Retained search versus contingency recruitment

Retained search

Retained search is more expensive upfront, but in many cases can cost the same overall. In essence, a client pays 25% of the fee upfront to a MTR agency to source the best talent, thereby demonstrating their commitment to hire and they work in close partnership through to the placement. Working on a contingency basis sometimes can be immediately cheaper as there is no upfront fee however the opportunity cost of time taken to complete the search and the level of resource is worth considering. recruitment, confidentiality and discretion are critical. Your recruiter is the ambassador of your brand, so it's advisable to use one agency as you can control what image they portray of you. When working with multiple agencies, they may not focus so much on selling your brand because they are not working exclusively. On retained search projects, we put a dedicated team on the brief and they can work rapidly – often turning a role round in as little as a week. And it’s not only senior roles, retained can work well on a project basis and we have a 96% fill ratio, so success with us is guaranteed. In contingency recruitment, you’ll probably find a good candidate. With retained search, you definitely will. Retained search is more exclusive in every sense of the word. It shows candidates that the company is serious about the hire and the importance that the business is putting on it. In a tight candidate market then all these factors do come into play. It is also worth considering how much time your team has to dedicate to the recruitment process, company budgets and the type of candidate you would like to attract. While you may opt for contingency to keep your costs low, it could end up taking you a whole lot longer to find that perfect candidate.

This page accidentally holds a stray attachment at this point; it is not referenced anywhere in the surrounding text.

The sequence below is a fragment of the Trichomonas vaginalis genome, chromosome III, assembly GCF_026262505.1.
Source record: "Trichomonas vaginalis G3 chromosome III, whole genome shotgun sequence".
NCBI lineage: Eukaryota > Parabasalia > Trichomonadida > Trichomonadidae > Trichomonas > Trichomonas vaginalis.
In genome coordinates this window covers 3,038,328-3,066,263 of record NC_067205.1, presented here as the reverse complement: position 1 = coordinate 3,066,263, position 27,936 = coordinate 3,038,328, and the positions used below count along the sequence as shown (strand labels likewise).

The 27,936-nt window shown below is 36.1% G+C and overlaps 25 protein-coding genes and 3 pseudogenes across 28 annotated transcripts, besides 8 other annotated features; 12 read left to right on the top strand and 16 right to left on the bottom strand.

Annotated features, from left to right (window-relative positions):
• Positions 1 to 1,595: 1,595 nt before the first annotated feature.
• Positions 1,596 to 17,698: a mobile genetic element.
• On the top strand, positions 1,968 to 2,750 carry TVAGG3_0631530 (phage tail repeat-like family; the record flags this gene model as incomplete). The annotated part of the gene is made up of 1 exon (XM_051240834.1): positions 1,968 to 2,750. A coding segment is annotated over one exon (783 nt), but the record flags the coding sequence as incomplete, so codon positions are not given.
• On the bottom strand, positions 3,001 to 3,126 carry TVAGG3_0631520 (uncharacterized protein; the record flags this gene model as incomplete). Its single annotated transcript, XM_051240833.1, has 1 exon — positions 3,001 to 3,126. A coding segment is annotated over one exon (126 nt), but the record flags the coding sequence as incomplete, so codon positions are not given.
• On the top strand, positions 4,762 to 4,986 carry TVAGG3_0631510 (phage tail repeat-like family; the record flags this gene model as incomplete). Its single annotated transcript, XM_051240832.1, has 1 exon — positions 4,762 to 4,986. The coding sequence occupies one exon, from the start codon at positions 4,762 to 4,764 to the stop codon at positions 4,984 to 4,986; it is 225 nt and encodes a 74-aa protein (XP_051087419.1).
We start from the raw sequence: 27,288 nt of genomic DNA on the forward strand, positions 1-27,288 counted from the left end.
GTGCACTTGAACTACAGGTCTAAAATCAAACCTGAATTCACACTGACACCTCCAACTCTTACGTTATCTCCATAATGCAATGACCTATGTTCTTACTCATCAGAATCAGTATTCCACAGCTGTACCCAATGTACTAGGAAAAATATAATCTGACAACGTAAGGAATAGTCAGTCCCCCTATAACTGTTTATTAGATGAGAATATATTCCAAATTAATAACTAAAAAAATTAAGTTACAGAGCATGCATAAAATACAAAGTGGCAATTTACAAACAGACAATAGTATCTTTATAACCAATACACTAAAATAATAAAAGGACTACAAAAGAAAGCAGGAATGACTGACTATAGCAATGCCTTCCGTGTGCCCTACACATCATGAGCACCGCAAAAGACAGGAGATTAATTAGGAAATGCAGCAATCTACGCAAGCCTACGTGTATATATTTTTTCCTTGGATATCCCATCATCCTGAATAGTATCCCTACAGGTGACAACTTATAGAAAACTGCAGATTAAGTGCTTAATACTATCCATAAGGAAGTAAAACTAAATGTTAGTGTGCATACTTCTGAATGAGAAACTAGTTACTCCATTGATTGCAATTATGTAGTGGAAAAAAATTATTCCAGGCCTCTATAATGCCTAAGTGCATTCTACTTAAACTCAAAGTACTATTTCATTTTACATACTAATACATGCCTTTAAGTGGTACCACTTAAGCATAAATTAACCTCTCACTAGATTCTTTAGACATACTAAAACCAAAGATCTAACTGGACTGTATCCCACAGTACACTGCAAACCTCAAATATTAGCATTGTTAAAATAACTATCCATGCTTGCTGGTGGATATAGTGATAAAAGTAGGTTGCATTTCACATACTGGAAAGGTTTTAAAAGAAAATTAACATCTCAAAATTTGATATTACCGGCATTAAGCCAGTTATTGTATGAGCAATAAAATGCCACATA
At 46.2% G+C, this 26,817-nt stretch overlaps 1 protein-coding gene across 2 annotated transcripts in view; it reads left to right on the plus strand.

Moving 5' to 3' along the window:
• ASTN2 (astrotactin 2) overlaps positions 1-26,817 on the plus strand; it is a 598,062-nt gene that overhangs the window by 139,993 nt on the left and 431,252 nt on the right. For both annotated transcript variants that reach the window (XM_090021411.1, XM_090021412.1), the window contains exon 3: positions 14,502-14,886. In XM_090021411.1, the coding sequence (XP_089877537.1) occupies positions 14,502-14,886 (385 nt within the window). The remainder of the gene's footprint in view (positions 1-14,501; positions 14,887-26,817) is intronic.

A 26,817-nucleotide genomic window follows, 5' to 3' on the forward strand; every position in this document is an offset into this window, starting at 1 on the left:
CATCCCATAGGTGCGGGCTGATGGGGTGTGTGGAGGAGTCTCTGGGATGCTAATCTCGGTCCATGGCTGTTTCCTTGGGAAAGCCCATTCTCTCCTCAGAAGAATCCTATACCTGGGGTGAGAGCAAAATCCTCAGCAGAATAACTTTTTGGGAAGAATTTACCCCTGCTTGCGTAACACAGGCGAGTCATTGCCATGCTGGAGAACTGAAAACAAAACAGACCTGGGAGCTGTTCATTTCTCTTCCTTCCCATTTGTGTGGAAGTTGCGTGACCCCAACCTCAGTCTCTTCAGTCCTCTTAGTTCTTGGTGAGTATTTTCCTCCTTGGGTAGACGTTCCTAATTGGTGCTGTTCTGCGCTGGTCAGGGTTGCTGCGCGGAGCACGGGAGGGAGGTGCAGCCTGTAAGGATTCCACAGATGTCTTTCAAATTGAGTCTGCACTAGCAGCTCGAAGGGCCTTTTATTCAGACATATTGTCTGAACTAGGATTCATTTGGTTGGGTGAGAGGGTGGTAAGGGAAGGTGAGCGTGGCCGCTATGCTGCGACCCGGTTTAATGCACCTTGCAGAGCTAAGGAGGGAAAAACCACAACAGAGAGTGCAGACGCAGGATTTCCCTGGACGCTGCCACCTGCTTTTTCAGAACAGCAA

Contingency recruitment

Working with us and other recruiters on a contingency basis can sometimes allow you to tap into a wider talent pool and bring several different perspectives to a brief. However, this “many hands make light work” approach can have unintended consequences. For example, it leads to a diffusion of responsibility. No one recruiter is responsible for finding the right candidate and recruiters are free to walk away if the brief becomes too tricky, or if they have something more lucrative on their books. In today’s market, where there is a high demand for talent and therefore recruiters time – if a client doesn’t show commitment to the recruitment agency, then your role my fall lower down the lists of priorities. Lastly, in contingency recruitment, the client may find themselves briefing and managing several recruiters, often over a long time-period. This is not ideal when the whole point of working with a recruitment expert is to take the stress out of a time-consuming process. Contingency can also get messy as a candidate could be approached by several recruiters for the same role, thus making the employer look desperate and not focused.